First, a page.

Travelled: November 2016

Anna - UK

Whales of Antarctica

Types of whale

Baleen whales (Mysticete)

Baleen whales have an upper jaw equipped with a row of long baleen plates made of keratine, which are used as a strainer. Taking huge mouthful of water, they expand their ventral pleats before pushing the water out with their giant tongue. With this technique they capture tonnes of krill as well as other zooplankton, small fish and organisms. The average baleen whale can eat between 2,000 to 4,000 krill a day in feeding season! 

Humpback whale

This majestic beast of the seas is recognised by its huge pectoral flippers which can reach a third of its total body length, and as long as a zodiac boat. They are normally black but the undersides of flippers and flukes have varying amounts of white and can be used as aids for individual recognition. They measure 11-19 metres and weigh 25.4-35.5 tonnes, males being usually slightly shorter than females.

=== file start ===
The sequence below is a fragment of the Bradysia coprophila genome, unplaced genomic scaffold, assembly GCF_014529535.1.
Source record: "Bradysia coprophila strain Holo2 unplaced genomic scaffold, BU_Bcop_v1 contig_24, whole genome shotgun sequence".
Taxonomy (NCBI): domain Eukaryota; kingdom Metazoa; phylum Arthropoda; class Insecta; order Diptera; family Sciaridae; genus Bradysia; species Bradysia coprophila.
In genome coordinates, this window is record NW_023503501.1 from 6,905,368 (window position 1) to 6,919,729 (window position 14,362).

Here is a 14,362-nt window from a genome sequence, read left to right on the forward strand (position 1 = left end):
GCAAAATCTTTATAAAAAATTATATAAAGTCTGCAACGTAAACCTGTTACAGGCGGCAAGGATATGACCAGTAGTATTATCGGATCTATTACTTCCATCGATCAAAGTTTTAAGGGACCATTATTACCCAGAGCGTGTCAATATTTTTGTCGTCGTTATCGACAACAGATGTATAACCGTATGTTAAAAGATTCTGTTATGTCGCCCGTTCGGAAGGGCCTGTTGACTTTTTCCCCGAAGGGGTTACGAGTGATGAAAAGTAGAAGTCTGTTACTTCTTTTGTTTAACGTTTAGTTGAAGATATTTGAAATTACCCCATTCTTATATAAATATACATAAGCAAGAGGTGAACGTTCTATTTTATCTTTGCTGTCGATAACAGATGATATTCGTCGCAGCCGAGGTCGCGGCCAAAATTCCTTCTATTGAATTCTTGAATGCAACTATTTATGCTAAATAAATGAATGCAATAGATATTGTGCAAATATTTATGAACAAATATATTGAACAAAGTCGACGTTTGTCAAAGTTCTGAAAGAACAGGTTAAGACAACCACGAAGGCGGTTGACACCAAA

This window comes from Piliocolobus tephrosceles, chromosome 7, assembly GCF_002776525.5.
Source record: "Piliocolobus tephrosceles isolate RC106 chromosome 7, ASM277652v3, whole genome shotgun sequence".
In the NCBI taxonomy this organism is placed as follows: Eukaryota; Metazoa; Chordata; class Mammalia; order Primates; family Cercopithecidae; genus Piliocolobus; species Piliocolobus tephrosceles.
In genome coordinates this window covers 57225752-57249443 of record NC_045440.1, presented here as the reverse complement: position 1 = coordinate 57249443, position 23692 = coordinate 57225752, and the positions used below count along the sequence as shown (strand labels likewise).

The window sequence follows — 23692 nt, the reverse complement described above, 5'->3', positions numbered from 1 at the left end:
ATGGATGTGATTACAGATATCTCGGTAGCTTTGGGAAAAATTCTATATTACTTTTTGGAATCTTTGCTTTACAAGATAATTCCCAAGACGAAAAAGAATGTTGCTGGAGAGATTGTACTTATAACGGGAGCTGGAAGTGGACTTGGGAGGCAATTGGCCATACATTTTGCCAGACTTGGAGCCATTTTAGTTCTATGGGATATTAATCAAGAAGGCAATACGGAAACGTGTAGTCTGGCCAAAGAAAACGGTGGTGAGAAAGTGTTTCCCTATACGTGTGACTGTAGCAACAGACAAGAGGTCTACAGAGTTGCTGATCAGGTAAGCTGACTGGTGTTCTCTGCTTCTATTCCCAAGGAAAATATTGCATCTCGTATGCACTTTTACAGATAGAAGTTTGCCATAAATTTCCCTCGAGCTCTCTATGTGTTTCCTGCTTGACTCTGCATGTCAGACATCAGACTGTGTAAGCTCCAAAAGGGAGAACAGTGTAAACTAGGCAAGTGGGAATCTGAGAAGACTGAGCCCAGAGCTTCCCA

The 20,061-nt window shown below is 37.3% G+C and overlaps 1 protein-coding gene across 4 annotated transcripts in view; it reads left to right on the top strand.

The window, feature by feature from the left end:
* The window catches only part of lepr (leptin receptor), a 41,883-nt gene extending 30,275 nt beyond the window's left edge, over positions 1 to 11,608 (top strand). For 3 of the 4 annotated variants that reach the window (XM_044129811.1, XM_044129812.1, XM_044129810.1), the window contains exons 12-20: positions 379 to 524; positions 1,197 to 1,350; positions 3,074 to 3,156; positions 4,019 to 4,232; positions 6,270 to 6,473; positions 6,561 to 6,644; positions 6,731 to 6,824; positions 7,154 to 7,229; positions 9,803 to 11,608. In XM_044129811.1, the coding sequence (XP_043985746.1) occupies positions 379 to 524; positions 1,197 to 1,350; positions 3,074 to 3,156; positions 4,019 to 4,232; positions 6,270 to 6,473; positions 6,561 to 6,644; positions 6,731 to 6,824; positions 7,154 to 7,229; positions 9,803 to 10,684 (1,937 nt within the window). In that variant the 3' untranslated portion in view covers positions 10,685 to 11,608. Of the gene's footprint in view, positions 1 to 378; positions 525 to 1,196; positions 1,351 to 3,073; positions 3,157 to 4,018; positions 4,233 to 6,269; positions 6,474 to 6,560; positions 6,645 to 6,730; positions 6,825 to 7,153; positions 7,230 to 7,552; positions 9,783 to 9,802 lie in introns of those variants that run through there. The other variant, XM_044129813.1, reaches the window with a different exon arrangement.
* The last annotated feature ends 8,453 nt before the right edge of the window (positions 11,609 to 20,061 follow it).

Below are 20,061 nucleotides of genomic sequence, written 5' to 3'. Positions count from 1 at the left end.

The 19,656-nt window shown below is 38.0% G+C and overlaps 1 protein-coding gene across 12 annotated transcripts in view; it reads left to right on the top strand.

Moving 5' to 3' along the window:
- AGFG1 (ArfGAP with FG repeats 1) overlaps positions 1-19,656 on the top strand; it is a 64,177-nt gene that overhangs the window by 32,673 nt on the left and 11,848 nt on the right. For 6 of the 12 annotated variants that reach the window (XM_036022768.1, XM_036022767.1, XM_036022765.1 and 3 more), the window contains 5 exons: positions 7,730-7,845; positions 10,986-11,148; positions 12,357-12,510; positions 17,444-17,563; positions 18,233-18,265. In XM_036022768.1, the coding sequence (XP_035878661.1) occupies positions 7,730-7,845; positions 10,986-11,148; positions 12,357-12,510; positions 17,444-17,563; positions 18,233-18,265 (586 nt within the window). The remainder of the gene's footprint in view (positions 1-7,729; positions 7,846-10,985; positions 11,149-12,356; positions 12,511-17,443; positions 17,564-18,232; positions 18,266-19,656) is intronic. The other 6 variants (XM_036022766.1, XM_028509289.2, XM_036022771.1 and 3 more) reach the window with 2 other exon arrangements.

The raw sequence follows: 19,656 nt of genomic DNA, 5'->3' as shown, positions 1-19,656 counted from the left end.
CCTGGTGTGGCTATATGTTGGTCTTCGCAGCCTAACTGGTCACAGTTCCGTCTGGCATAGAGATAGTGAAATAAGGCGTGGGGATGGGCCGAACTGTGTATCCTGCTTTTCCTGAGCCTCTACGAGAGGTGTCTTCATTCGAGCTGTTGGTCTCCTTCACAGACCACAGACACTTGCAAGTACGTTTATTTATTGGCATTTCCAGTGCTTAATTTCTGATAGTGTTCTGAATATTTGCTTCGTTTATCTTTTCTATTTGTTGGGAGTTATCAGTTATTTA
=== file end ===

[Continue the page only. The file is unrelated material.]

Their notorious hump, together with its long pectoral flippers, makes them easy to recognise. Being a baleen whale, they have 2 blow holes, which you'll see if one dives close to your boat. They often work co-operatively to hunt, sometimes by 'bubble-net feeding'.

Humpback whale breaching, Wilhelmina Bay, Antarctica

Acrobatic Humpback whale, Wilhelmina Bay

Minke whale

The second smallest of the baleen whales and the most abundant in the Southern Ocean, Minkes have a maximum length of 10.7 metres and weigh up to 9 tonnes. They are usually spotted around the edges of the pack ice during Antarctic summer, with pairing and calving taking place during the winter.

Minkes largely escaped hunting in the first half of the 20th century due to their relatively small size but are now targeted in their hundreds each year by Japanese whalers.

WHALE CLOSE

Toothed whales (Odontocete)

As their name suggests, these whales have teeth rather than baleen plates. Their diet typically varies from fish to other marine mammals, depending on the species.

Orca